Non-fiction, poetry, plays and some general fiction. Plus a few I gained from my Mother who was getting rid of books. As well as not throwing my own away I take unwanted books from people. (Anyone read the Cave Bear series?)

My everyday desk – complete with tea, water, glasses, poetry, research, pretty lamp and lots of stationery!

View from the door – including the radiator which is *very* essential at the moment. Taken before I rearranged the books a little. You can see Fantasy, General (esp. Crime and Thriller), Childrens/YA, Classics and then Antique-ish plus current reading, more research and notebooks. (From L-R!)

Looking towards the door. Plus – fireplace!

The door next to the armchairs is a cupboard which has been named Narnia. Obviously!

Almost none of the windows in the house are standard size – so I have yet to fit a blind for the small window – hence the draped cloth!

Cosy reading space. Happy times.

Thanks for visiting my library – I might post some purely book pictures soon as well.

Vick.

Building a Library – Part One

Ever since I was a little girl I have wanted a library. This has been met with very mixed reactions over the years. For anyone who didn’t see my flat in London the books were quite literally stacked to the ceiling. Sadly I only have photographs from when I was selling it and most of the books had been taken out to make it look less personal.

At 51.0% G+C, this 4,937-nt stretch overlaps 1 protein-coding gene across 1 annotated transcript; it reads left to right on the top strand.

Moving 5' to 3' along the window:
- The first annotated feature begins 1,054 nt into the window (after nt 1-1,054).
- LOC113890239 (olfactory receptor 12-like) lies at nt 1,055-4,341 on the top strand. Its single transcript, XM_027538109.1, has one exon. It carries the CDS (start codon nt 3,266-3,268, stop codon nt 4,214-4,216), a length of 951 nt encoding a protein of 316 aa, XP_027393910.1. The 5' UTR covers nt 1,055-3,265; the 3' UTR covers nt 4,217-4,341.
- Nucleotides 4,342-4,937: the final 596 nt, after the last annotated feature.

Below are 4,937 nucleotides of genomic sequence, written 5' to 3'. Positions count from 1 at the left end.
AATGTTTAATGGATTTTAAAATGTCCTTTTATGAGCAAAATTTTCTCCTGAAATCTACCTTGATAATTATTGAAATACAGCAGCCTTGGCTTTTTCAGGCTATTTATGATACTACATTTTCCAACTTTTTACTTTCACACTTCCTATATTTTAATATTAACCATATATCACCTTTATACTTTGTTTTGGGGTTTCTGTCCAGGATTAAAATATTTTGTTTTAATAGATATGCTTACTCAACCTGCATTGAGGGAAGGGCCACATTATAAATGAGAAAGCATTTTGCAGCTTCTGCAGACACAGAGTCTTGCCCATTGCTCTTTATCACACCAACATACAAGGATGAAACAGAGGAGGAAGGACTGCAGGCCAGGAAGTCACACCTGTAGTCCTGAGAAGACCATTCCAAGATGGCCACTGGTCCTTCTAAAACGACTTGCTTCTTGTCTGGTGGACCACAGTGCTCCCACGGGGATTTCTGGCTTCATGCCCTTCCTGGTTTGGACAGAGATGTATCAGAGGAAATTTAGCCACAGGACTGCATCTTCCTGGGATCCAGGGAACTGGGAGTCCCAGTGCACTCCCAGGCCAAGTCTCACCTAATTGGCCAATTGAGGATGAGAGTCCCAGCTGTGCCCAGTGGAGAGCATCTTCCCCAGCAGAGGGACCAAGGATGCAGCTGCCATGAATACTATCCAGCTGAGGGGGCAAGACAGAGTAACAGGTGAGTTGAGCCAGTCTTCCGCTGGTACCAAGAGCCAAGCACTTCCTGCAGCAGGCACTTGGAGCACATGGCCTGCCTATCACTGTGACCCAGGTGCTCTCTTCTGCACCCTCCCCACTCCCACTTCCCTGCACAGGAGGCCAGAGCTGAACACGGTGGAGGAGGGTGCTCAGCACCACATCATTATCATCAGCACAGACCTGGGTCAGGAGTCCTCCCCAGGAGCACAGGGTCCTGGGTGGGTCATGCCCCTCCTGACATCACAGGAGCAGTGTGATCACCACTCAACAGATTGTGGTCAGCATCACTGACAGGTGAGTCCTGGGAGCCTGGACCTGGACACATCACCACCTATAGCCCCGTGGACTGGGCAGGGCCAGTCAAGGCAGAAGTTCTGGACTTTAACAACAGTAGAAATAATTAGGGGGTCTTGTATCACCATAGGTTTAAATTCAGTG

I’ve had problems with damp twice now – once when my books were in London and my whole house was full of damp (basement flat and two lots of cowboy builders) and then again when they were being stored in my parents’ attic and the roof leaked. The second time was much worse and I lost 130 books at first and just recently found another ruined full bag. I’ve wanted all of my books in one place, where I can see them and read them for a very long time.

Looking at houses was amusing as people (quite naturally) assumed that I wanted a second room for guests or a future nursery. Trying to explain to people that the books were my children was good fun. My new house is perfect for the library – it gets the sun in the morning and is the larger of the two bedrooms with the smaller one having an en-suite.

I had several things that I knew I wanted to have. Two desks, so that visiting writer friends could work in here too. Armchairs so I could read near my books. Dark walls, just feels right for a library. Several lamps so I can have lots of different lighting levels (still working on this). And shelves, obviously.

For once I didn’t take picture while I was painting so you can see the room pre-shelves and post-shelves but the paint is all there! I’m only posting a couple of pictures now and will put the rest up online soon as well as probably a full blog full of pictures of my books.

One half of the library – with a hidden hint to my next poetry project…

The other side of the library

The arrival of the bookcases. Much heavier than they look too!

Almost half way through bookcase construction!

I’ll post pictures of the library as it looks now with all of the books in very soon.

Vick.